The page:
The old school is a part of Refugio County history.
But Ishmael “Mike” Beltran, 83, remembers it well because he attended classes in the school.
The Spanish School had three grades: first through third and was located where the apartments are on Osage Street on the side of the U.S. post office.
At the time, Osage Street was a dirt road.
“My mother went to school there and my dad, too,” Beltran said.
His mother, Elvira Beltran, is now 99 years old.
He said his mother made it through the second grade, but his dad only made it through the first grade.
The staff at the school told Beltran’s dad to learn at school or take a whipping.
“He took the whipping,” Beltran said.
Beltran well remembers his three years at the school.
“They were pretty strict. Oh yeah, we learned to keep your mouth shut,” he said.
He said his first-grade teacher was very nice: Mrs. Coward.
“Her husband worked for the O’Connors,” he said.
But second grade was different.
Beltran said the normal punishment for being bad was a slap on you hand with a ruler.
“She made me roll up my pants and whipped me with an electrical cord,” he said. “They got rid of her.”
For obvious reasons, Beltran can’t remember the teacher’s name.
Then his third-grade teacher proved to be the nicest.
“She was a short lady, Mrs. Burke,” he said. “She was really nice.”
All through the three years of the school, one thing was certain: “If you weren’t paying attention, you’d be in trouble. You weren’t allowed to chew gum, and if they caught you, they’d stick it on your nose till the end of the day,” he said.
“I figured if I was going to learn anything, I’d better shut up and listen.”
Beltran said he began to understand the reason for the school after the first grade.
“When I got to the second grade, from what I could understand, we were told we couldn’t go to the white school until we knew how to speak English,” he said.
Beltran, however, knew how to speak English.
“I learned English from playing in school and playing with kids. I remember really well that I could read a little bit in first grade,” he said.
He remembers the Anglo family next door, too.
They were the Johnsons, who had a daughter named Gladys.
“We played together. She ended up being Gladys Claybrook,” he said.
Beltran said he was at the school during the Great Depression.
“I ate at school. I ate the whole thing except the vegetable. They made me come back and eat it when I was at recess,” he said.
Speaking of recess, most kids took off their shoes if they had them when they went out to play.
“Back in those days, we were very poor. I was lucky to have shoes,” Beltran said. “I put them close by and kept an eye on them.”
When the first bell rang, he said kids would have time to put their shoes on and go to the bathroom.
“When the second bell rang, you had better be in class,” he said.
School days lasted from 8 a.m. to 3 p.m. The building was a two-story brick structure shaped like an “L.”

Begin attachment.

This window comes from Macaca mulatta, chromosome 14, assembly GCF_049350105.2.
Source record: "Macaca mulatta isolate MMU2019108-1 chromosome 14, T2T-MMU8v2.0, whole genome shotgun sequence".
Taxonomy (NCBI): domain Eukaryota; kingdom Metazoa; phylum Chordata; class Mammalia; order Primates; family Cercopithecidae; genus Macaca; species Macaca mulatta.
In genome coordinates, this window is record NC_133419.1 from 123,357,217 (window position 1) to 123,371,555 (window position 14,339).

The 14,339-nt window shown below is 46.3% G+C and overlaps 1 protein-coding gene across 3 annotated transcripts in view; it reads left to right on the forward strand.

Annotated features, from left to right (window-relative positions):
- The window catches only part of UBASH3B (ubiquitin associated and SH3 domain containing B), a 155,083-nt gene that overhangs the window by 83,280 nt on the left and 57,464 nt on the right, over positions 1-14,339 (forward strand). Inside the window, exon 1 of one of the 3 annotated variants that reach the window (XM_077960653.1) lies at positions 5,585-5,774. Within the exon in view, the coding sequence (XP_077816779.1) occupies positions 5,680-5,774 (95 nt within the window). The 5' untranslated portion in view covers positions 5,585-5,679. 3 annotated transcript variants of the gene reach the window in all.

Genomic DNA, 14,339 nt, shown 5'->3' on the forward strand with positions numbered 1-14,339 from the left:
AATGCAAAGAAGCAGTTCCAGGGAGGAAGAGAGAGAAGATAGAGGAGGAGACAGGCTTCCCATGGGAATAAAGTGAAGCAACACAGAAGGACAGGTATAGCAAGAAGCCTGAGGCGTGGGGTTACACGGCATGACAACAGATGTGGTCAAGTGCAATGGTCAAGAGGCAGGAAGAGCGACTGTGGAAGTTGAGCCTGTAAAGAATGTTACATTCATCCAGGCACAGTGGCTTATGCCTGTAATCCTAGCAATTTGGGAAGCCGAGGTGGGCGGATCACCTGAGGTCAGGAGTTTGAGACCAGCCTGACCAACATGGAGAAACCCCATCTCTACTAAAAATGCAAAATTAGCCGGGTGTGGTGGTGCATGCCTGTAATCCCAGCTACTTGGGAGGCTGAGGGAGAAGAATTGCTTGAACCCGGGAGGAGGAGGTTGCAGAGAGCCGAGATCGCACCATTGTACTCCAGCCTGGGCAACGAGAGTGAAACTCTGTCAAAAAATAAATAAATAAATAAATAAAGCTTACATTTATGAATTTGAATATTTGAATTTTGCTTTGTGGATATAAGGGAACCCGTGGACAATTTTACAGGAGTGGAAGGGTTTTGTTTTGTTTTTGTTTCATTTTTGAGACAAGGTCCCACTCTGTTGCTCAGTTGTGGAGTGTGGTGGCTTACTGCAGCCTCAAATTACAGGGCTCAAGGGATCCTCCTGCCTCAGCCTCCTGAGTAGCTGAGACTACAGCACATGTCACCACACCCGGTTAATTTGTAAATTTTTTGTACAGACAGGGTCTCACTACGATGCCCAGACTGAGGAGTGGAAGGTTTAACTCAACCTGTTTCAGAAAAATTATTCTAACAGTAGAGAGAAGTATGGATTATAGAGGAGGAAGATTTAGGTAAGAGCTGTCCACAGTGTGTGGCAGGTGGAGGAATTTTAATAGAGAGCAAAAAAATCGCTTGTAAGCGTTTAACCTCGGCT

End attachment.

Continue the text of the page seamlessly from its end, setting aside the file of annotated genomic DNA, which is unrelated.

“It was not too far from the railroad tracks. The playground was between the school and the road.”
The school had three rooms for the classes, a kitchen upstairs, a principle’s office and teachers’ office.
He said after the third grade, many of the students found it tough to go to the public school.
Despite the segregated situation, Beltran said he always thought he was one of the guys.
He said one of those guys was James Henry, who was in Boy Scout Troop 72. He noted Henry made the rank of Eagle Scout.
“I was a Life Scout, working on Eagle, but I went into the Army,” he said.
Beltran also signed up for high school football in 1945.
“We practiced and everything, but this guy came up to me and said, ‘You take my shoes. Go clean them and bring them back to me,’” he said. “I turned my suit in. It hurt me a little. Everybody else treated me all right.”
But the following year, Beltran signed up again because the bully was gone.
Beltran entered the military in 1948 at Fort Lewis, Wash., and was transferred to Fort Sam Houston medical school in San Antonio.
From Fort Sam Houston, Beltran went to Camp Kilmer, N.J. and shipped out to Germany, where he participated in the Berlin airlift from January to July 1949.
He then went to Patrick Air Force Base (now Cape Kennedy Space Center) and saw the first German V2 rocket launched.
“To me, that was some excitement. It was beautiful.”
Then he was assigned to Fort Sill, Okla.
“I was supposed to go to Korea, but I didn’t have much time left, so they pulled me back. I got out in 1952,” he said.
Beltran had served from 1948 to 1952 and exited military service as a lance corporal (E-4).
While Beltran experience a lot in his youth, he vividly recalls that early part of his life in Spanish School.
The school finally was destroyed by a hurricane in 1942.
“I’m very proud to see that things have changed a lot, but there’s still some discrimination,” he said.
“I always look at everything positive. I can’t blame it all on one people. We have to keep working at it.”